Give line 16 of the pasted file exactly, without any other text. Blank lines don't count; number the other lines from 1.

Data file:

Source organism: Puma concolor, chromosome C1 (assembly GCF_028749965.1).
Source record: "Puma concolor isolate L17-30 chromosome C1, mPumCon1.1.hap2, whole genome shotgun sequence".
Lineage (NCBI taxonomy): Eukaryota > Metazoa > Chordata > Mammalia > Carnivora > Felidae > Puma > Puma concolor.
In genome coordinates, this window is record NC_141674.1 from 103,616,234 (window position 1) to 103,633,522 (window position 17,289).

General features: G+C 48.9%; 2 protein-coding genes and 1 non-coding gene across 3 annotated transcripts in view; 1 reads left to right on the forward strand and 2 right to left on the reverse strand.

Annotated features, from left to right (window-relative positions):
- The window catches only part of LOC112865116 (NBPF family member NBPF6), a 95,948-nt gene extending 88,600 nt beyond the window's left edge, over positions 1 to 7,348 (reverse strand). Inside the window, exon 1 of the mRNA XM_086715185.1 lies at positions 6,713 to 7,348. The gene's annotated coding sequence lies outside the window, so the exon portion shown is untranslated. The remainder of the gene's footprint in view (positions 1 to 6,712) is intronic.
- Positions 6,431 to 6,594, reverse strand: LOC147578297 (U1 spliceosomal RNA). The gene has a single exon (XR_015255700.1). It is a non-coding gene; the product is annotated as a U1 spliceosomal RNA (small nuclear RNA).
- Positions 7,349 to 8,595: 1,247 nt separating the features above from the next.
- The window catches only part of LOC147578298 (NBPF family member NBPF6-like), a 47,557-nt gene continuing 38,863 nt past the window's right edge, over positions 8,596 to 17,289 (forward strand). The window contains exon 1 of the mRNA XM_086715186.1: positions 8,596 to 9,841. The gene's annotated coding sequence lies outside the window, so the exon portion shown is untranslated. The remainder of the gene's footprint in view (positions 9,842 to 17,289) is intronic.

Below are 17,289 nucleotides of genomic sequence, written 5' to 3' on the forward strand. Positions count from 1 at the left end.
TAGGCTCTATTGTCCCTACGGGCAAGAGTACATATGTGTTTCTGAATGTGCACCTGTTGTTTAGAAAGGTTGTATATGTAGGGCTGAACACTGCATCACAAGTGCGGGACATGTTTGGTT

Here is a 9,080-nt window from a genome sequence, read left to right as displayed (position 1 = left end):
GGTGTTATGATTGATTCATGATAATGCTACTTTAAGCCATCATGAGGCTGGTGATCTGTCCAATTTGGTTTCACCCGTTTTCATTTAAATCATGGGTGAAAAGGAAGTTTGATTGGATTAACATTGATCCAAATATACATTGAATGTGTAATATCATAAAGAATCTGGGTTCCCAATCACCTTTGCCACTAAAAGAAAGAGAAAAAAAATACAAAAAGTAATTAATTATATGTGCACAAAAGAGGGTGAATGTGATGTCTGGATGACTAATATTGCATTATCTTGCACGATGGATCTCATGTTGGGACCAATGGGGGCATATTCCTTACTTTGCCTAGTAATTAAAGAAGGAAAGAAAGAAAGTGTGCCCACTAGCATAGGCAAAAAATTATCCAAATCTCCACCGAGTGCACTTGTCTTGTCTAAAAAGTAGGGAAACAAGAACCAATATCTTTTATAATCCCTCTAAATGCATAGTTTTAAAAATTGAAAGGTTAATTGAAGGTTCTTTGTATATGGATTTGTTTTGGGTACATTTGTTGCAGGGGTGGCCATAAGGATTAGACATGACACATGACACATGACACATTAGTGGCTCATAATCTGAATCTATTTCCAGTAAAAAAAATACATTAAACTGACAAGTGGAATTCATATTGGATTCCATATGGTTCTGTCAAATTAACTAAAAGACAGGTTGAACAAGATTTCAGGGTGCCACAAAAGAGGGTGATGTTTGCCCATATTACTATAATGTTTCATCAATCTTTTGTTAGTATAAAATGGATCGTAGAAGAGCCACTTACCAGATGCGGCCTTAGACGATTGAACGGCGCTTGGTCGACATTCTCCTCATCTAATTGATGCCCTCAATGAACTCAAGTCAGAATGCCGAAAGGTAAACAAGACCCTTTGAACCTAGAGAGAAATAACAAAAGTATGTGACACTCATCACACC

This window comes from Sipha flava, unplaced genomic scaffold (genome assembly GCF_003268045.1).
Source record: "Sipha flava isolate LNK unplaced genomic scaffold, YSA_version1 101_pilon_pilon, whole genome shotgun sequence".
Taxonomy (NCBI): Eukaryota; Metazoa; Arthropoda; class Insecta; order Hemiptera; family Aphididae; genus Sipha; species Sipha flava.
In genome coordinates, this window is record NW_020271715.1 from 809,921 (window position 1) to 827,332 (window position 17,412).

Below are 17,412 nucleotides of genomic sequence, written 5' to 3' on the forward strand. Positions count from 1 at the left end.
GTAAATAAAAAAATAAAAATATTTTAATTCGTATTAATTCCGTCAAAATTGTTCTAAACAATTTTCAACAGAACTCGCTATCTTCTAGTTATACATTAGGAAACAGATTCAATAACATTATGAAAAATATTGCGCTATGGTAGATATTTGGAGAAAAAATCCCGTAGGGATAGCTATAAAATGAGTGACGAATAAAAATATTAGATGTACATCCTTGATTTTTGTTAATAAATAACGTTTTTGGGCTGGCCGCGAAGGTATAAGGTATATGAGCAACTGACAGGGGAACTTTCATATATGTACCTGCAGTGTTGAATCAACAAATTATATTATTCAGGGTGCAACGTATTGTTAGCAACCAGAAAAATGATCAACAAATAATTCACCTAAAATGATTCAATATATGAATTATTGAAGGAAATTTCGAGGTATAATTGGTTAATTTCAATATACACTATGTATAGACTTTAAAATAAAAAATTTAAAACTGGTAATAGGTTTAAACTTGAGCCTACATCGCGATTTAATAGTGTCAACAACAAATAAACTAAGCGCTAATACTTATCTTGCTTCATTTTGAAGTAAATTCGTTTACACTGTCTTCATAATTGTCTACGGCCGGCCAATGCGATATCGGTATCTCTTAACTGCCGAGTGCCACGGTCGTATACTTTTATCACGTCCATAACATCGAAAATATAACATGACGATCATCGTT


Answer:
Source record: "Sipha flava isolate LNK unplaced genomic scaffold, YSA_version1 101_pilon_pilon, whole genome shotgun sequence".